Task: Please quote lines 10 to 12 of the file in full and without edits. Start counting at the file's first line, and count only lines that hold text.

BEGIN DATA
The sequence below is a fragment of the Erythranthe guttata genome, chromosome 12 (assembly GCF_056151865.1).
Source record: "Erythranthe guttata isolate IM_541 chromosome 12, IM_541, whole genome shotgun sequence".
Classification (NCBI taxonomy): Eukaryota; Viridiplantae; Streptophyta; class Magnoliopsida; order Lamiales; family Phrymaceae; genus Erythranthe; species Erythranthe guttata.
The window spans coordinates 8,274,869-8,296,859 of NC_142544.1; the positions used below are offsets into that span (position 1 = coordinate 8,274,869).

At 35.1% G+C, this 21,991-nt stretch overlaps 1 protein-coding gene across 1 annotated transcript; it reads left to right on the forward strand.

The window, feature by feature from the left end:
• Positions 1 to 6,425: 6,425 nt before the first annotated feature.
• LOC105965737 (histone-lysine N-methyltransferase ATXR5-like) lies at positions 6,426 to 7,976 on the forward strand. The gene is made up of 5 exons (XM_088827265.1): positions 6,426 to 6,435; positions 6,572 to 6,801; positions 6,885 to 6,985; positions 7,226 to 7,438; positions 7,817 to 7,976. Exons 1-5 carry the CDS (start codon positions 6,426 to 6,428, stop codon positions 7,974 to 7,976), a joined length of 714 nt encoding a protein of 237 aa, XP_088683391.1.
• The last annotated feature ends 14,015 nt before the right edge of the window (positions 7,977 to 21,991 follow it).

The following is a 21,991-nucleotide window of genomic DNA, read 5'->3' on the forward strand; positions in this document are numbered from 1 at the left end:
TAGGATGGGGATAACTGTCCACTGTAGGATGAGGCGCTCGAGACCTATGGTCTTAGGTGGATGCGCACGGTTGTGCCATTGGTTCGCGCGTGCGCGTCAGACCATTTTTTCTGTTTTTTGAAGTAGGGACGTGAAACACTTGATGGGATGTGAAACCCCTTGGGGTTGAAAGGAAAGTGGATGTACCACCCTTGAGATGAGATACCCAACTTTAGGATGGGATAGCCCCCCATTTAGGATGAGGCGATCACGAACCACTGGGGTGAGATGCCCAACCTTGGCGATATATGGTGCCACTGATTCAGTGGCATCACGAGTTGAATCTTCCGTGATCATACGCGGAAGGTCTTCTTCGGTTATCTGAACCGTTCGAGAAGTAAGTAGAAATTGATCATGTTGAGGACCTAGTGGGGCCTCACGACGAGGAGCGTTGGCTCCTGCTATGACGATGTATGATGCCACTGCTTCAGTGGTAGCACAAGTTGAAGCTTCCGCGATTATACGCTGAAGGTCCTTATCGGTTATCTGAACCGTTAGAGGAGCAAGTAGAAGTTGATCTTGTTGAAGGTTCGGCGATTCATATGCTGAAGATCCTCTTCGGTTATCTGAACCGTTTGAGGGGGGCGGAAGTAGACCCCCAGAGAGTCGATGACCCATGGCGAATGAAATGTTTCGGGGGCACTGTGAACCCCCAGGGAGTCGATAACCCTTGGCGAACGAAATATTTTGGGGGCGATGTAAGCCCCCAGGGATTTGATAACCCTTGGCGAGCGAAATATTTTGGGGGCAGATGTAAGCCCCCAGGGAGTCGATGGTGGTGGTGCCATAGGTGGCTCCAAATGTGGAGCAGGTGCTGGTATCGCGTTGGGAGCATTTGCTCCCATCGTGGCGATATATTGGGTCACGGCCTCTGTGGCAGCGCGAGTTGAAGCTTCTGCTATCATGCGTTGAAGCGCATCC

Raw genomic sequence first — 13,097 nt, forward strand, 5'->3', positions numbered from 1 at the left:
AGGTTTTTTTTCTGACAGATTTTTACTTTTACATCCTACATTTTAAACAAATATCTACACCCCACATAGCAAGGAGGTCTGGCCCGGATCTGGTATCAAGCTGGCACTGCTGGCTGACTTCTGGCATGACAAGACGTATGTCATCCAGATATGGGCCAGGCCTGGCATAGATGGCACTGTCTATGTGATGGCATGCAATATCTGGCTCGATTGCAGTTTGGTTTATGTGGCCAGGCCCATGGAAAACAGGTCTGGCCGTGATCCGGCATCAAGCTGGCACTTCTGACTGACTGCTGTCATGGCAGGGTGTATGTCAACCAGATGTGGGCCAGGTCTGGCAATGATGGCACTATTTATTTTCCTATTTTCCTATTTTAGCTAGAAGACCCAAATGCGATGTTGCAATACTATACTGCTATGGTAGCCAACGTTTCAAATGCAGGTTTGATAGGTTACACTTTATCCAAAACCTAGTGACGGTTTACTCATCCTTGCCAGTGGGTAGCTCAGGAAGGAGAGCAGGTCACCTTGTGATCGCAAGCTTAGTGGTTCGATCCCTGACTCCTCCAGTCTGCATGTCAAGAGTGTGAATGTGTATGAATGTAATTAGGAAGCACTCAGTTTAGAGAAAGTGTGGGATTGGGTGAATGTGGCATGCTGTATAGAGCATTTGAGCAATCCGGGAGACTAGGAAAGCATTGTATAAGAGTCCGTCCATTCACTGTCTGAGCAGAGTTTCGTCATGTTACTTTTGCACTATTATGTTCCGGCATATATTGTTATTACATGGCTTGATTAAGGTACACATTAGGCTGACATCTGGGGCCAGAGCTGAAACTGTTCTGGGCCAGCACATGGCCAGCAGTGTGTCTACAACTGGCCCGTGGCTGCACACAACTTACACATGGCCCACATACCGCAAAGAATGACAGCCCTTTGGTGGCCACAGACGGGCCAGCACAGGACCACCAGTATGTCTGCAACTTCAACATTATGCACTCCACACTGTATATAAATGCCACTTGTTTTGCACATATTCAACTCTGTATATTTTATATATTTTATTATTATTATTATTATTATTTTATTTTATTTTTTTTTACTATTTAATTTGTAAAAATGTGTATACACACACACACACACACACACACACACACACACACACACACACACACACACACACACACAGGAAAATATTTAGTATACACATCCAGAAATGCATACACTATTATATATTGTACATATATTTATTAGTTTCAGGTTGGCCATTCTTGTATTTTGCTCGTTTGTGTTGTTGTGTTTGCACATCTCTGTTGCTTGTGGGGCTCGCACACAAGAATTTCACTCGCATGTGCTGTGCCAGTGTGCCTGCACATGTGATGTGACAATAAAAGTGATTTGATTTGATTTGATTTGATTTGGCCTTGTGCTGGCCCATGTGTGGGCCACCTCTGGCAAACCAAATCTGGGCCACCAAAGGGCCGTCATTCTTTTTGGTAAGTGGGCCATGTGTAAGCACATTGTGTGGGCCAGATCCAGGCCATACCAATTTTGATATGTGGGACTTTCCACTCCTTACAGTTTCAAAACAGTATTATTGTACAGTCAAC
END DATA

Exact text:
The following is a 21,991-nucleotide window of genomic DNA, read 5'->3' on the forward strand; positions in this document are numbered from 1 at the left end:
TAGGATGGGGATAACTGTCCACTGTAGGATGAGGCGCTCGAGACCTATGGTCTTAGGTGGATGCGCACGGTTGTGCCATTGGTTCGCGCGTGCGCGTCAGACCATTTTTTCTGTTTTTTGAAGTAGGGACGTGAAACACTTGATGGGATGTGAAACCCCTTGGGGTTGAAAGGAAAGTGGATGTACCACCCTTGAGATGAGATACCCAACTTTAGGATGGGATAGCCCCCCATTTAGGATGAGGCGATCACGAACCACTGGGGTGAGATGCCCAACCTTGGCGATATATGGTGCCACTGATTCAGTGGCATCACGAGTTGAATCTTCCGTGATCATACGCGGAAGGTCTTCTTCGGTTATCTGAACCGTTCGAGAAGTAAGTAGAAATTGATCATGTTGAGGACCTAGTGGGGCCTCACGACGAGGAGCGTTGGCTCCTGCTATGACGATGTATGATGCCACTGCTTCAGTGGTAGCACAAGTTGAAGCTTCCGCGATTATACGCTGAAGGTCCTTATCGGTTATCTGAACCGTTAGAGGAGCAAGTAGAAGTTGATCTTGTTGAAGGTTCGGCGATTCATATGCTGAAGATCCTCTTCGGTTATCTGAACCGTTTGAGGGGGGCGGAAGTAGACCCCCAGAGAGTCGATGACCCATGGCGAATGAAATGTTTCGGGGGCACTGTGAACCCCCAGGGAGTCGATAACCCTTGGCGAACGAAATATTTTGGGGGCGATGTAAGCCCCCAGGGATTTGATAACCCTTGGCGAGCGAAATATTTTGGGGGCAGATGTAAGCCCCCAGGGAGTCGATGGTGGTGGTGCCATAGGTGGCTCCAAATGTGGAGCAGGTGCTGGTATCGCGTTGGGAGCATTTGCTCCCATCGTGGCGATATATTGGGTCACGGCCTCTGTGGCAGCGCGAGTTGAAGCTTCTGCTATCATGCGTTGAAGCGCATCC

Raw genomic sequence first — 13,097 nt, forward strand, 5'->3', positions numbered from 1 at the left: